Mark W. Publicover

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Mark W. Publicover
Cropped Mark Publicover 1997.png
1997 portrait of Mark W. Publicover in front of one of his trampoline enclosures
Born1958
Los Gatos, California
ResidenceSaratoga, California
NationalityUnited States
Alma materUniversity of California, Davis
OccupationInventor, entrepreneur
Known forInventor of the first affordable trampoline safety net enclosure
TitleFounder and CEO of JumpSport, Inc.
Board member ofJumpSport, Inc.

Mark William Publicover (born 1958 in Los Gatos, California) is an American entrepreneur, inventor and co-founder-owner (with Valerie DePiazza Publicover) of JumpSport, Inc. in Silicon Valley. In 1996, Publicover designed the first trampoline safety net enclosure to become commercially successful. These enclosures protect trampoliners from falling off the trampoline.

Childhood[edit]

Publicover is a fourth-generation inventor and entrepreneur born in 1958 in Los Gatos, California.[1][2] He went to school in San Jose, California, where he graduated from Blackford High School in 1977.[1][3]

Education and early career[edit]

Publicover attended the University of California at Davis where he majored in Economics.[1] He married Valerie A. DePiazza in August 1984.[4] In April 1988, he founded American Builders & Craftsman Inc., a professional homebuilding and commercial construction firm in Saratoga, California.[1][5][6]

Inventor[edit]

In 1995 Publicover's children, along with friends, were jumping on his trampoline when a young neighbor fell off, hurting herself. After that he began building prototypes of his enclosure design.[1][6][7][8][9]

Publicover went on to design and patent a trampoline enclosure that is sold as standard equipment with millions of trampolines each year. By July 1997, Publicover's family-run company, JumpSport, had Hedstrom of Bedford, Pennsylvania, manufacturing their trampoline enclosures, but few sales were achieved during the winter holiday season. This was attributed to the enclosure costing slightly more than the trampoline together with the lack of retail distribution. After burning through most of their assets and remortgaging their home, they decided to make one final effort by attending the Sporting Goods Manufacturers Association Super Show in Atlanta and taking out a full-page ad in Disney Magazine. At the Super Show, Costco agreed to test the product in 22 stores, where the product sold well. Costco took the product into all of its stores nationwide. Soon after JumpSport expanded to other retailers.[6][7][10][11][12]

In 1998 Publicover developed two more trampoline safety inventions. After Publicover suffered a minor leg break while testing another manufacturer's trampoline with his kids, he focused on improving the shock-absorption characteristics of the trampoline bed, patenting the StageBounce and DoubleBounce systems. Between 1998 and 2000 his company introduced four trampolines based on these safety features.[7][13] In 2000, Publicover raised capital from Silicon Valley's Band of Angels.[1]

As of May 2014, Publicover has been granted 24 patents.[14] He also has more published patent filings, some of which were still being prosecuted.[15]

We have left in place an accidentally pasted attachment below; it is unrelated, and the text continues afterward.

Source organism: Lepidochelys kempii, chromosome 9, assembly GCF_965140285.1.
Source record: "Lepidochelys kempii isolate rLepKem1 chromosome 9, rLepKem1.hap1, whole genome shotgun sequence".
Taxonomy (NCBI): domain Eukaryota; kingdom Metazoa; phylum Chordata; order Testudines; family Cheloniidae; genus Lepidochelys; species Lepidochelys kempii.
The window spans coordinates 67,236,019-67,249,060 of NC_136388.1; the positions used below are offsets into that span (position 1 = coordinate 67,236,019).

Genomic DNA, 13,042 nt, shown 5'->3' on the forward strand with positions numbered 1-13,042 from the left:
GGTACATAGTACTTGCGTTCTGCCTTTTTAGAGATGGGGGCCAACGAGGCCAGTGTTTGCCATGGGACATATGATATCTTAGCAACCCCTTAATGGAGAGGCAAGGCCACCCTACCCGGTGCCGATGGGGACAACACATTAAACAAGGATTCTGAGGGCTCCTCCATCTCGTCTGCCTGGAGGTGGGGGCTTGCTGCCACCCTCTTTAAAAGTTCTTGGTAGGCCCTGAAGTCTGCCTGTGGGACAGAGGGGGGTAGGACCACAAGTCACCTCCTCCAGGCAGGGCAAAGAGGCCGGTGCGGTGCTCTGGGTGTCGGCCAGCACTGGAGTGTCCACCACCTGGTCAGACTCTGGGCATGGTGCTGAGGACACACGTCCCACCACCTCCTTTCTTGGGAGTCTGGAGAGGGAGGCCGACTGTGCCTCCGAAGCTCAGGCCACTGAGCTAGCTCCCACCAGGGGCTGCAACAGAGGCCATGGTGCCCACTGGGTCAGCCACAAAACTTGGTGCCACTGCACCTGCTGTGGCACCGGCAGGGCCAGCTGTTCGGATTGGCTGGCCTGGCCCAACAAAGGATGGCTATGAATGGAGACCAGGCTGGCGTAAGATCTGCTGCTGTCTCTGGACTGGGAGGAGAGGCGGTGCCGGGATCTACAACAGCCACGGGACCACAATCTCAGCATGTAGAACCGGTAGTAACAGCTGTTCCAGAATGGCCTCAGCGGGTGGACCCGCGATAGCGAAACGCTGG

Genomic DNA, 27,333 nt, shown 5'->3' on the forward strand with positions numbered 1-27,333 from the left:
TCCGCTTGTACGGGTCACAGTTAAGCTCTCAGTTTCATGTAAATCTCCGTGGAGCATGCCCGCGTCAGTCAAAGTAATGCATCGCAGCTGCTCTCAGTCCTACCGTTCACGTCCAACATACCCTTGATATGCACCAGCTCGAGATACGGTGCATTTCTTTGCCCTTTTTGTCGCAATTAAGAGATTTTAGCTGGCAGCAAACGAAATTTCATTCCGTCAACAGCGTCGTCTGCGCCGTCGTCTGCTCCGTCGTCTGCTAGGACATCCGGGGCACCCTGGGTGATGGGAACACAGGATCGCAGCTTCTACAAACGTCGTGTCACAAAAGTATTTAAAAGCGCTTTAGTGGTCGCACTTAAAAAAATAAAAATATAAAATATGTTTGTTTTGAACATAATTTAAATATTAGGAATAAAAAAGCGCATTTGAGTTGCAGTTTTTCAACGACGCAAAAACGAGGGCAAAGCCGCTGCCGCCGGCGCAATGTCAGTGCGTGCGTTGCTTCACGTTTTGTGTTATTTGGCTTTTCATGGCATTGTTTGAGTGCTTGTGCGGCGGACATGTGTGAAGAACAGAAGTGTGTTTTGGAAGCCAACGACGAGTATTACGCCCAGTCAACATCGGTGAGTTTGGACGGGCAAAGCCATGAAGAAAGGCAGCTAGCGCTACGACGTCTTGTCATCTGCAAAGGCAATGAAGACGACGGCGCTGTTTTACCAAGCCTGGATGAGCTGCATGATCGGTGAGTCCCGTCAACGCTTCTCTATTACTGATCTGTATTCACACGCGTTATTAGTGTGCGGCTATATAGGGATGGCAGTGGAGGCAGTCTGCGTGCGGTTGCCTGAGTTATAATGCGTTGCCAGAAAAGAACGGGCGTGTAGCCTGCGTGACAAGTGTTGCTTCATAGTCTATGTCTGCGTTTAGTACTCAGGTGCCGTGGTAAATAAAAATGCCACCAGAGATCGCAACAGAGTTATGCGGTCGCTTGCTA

Patent litigation[edit]

Publicover initially sold 200 units to Sam's Club for a market test. The sales led to a verbal order for 6,000 units that fell through.[10] Instead, Sam's Club switched to selling competitor Jump King trampoline enclosures that were later deemed unsafe by the Consumer Product Safety Commission in 2005.[16] Publicover says that more low-quality knock-offs quickly flooded the market. In 2001 Publicover sued Wal-Mart, Hedstrom, Jump King, and several other infringing companies.[17] Publicover ended up winning a seven-figure settlement from Hedstrom and JumpKing and while Wal-Mart was not found liable, they were banned from selling the copycat products. In 2007, JumpSport's 15-employee business had $13 million in sales and in 2008 Publicover claimed over $50 million of lost sales due to patent infringement.[6][8][10]

Legacy[edit]

From 1998 to 2006, enclosures gained broad acceptance in the marketplace and were being sold together with more than 80% of all trampolines. In that same period, U.S. sales of trampolines doubled from around 550,000 to 1,200,000 while total annual reported trampoline injuries began to decline.[18][19][20][21][22][23][24]

Personal life[edit]

As of 2014, Publicover lives in Saratoga, California, with his wife, Valerie DePiazza Publicover. They have one son and two daughters.[25]

See also[edit]

References[edit]

  1. ^ a b c d e f M. Regan (October 15, 1999). "October IA Meeting Offers Dynamic Speaker". Inventors' Alliance. Retrieved May 31, 2014. Mark Publicover is a fourth-generation inventor and entrepreneur. His early business experience included founding American Builders & Craftsman Inc., a successful professional homebuilding and commercial construction firm. As an innovator, Publicover has numerous pending patents ranging from low tech consumer products to high tech distribution and E-commerce systems.
  2. ^ "Mark Publicover – Saratoga, CA". MyLife. Retrieved May 31, 2014.
  3. ^ "Blackford High School Senior Class Members Saga '77 Yearbook". BlackfordHS.org. Retrieved May 31, 2014.
  4. ^ "Marriage Records for Valerie DePiazza". PeopleFinders. Retrieved May 31, 2014. Mark W Publicover, Valerie A DePiazza, 08/04/1984, Sacramento, CA
  5. ^ "Mark Publicover Profiles in Saratoga California". bizapedia.com. Retrieved May 31, 2014.
  6. ^ a b c d Lawrence J. Udell. "Going From Idea to Inc – Turning an Invention Into a Business". California Invention Center. Retrieved May 31, 2014.
  7. ^ a b c "Trampoline Safety – Our Story at JumpSport". JumpSport. Retrieved May 31, 2014.
  8. ^ a b J. Michael Kennedy (October 1, 2002). "Besides a Great Idea, an Inventor Can Use a Patent on Patience". Los Angeles Times. Retrieved May 31, 2014.
  9. ^ US A fence surrounds a trampoline and extends above the rebounding surface, reducing the risk of injury. Shock absorption is aided in the preferred embodiment by a support system of independent poles, linked at their tops by a flexible strap or line. An impact anywhere on the fence causes the posts to flex inwardly, absorbing the force. Much of this impact injury is stored in system components and is subsequently returned, helping propel an errant jumper back onto the rebounding surface. Numerous other embodiments and accessories are also detailed. Similar arrangements are suitable for use with above ground pools. 6053845, Publicover, Mark W., "Trampoline or the like with enclosure", issued April 25, 2000